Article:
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Re: static const double pi = 3.1415;

gdr at integrable-solutions dot net (Gabriel Dos Reis)  wrote on 19.02.03 in <m3d6lo904k dot fsf at uniton dot integrable-solutions dot net>:

> kaih at khms dot westfalen dot de (Kai Henningsen) writes:
> | Note I'm not arguing for or against any particular extension here.
> |
> | That said - what would be hard about allowing to initialize PODs with
> | constant expressions?
> I don't know how hard it would be.  But I do know for sure that a
> couple of bugs on that issue have made their ways into the compiler.
> Getting rid of that undocumented extension certainly makes the job of
> implementing the language easier.
> Now, if you want that feature,

Note my first sentence above.

> maybe you might come with a detailled
> specification -- no, the undocumented extension didn't describe the
> semantics.
> what is clear is that integral constant and enumeration are considered
> compile-time entities and as such maybe "optimized" away by the
> compiler -- that is the main prupose of the standard feature.
> However, the picture is less clear when you consider non-compile time
> entities.

Frankly, that answer doesn't make sense to me.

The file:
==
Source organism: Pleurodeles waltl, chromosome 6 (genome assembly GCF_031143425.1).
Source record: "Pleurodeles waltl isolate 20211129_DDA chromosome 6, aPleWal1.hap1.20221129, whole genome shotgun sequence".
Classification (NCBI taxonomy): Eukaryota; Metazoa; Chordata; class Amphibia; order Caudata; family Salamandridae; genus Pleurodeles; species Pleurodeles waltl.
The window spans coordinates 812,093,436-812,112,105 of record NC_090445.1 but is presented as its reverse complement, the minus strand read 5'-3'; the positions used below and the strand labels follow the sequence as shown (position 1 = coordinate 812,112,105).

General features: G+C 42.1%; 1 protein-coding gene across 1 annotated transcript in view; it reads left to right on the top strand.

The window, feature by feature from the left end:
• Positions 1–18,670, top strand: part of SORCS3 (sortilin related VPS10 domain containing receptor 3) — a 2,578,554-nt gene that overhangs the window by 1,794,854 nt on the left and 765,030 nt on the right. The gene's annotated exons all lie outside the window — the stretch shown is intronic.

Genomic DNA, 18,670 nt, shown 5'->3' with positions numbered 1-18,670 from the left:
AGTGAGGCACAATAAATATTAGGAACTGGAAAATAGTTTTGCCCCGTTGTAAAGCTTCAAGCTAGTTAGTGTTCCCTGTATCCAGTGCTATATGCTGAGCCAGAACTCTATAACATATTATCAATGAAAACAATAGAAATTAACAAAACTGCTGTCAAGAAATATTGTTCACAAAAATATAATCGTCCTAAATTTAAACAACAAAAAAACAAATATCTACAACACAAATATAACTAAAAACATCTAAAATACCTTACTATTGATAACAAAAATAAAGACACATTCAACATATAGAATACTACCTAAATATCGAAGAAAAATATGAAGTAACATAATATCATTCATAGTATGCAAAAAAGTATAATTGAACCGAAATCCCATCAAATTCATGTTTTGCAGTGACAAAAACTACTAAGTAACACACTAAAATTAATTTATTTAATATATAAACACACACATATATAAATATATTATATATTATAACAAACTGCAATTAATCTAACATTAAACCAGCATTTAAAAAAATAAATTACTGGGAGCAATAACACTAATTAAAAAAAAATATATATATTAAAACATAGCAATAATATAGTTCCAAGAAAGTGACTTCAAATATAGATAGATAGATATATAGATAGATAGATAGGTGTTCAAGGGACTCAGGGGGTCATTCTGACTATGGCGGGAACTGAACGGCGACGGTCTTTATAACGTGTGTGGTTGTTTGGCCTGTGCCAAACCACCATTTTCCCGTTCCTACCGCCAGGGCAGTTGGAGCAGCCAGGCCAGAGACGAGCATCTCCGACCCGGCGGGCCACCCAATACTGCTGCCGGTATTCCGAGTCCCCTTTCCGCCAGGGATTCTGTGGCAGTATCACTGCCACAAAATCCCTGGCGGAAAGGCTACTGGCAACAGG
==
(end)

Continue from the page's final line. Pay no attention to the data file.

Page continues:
Let me try to put the question differently.

Exhibit 1:

static sometype = someexpression;

Exhibit 2:

class foo {

static sometype = someexpression;


What is the justification for putting stronger requirements on the Exhibit  
2 case than on the Exhibit 1 case? (That is, why does the standard make a  
difference here?)

That is what is unobvious.

As for a detailed specification: "Handle Exhibit 2 exactly like Exhibit 1,  
except for namespace issues." That would certainly follow the principle of  
least surprise. What is hard about that?

I can't decide to prefer one version over the other until I know why there  
is a difference in the first place. Maybe there is a good reason - but  
until now, I haven't seen any argument that doesn't seem to be restricted  
to "the standard says so". Well duh, we already know that. It doesn't  
answer the question - it *causes* the question.

MfG Kai

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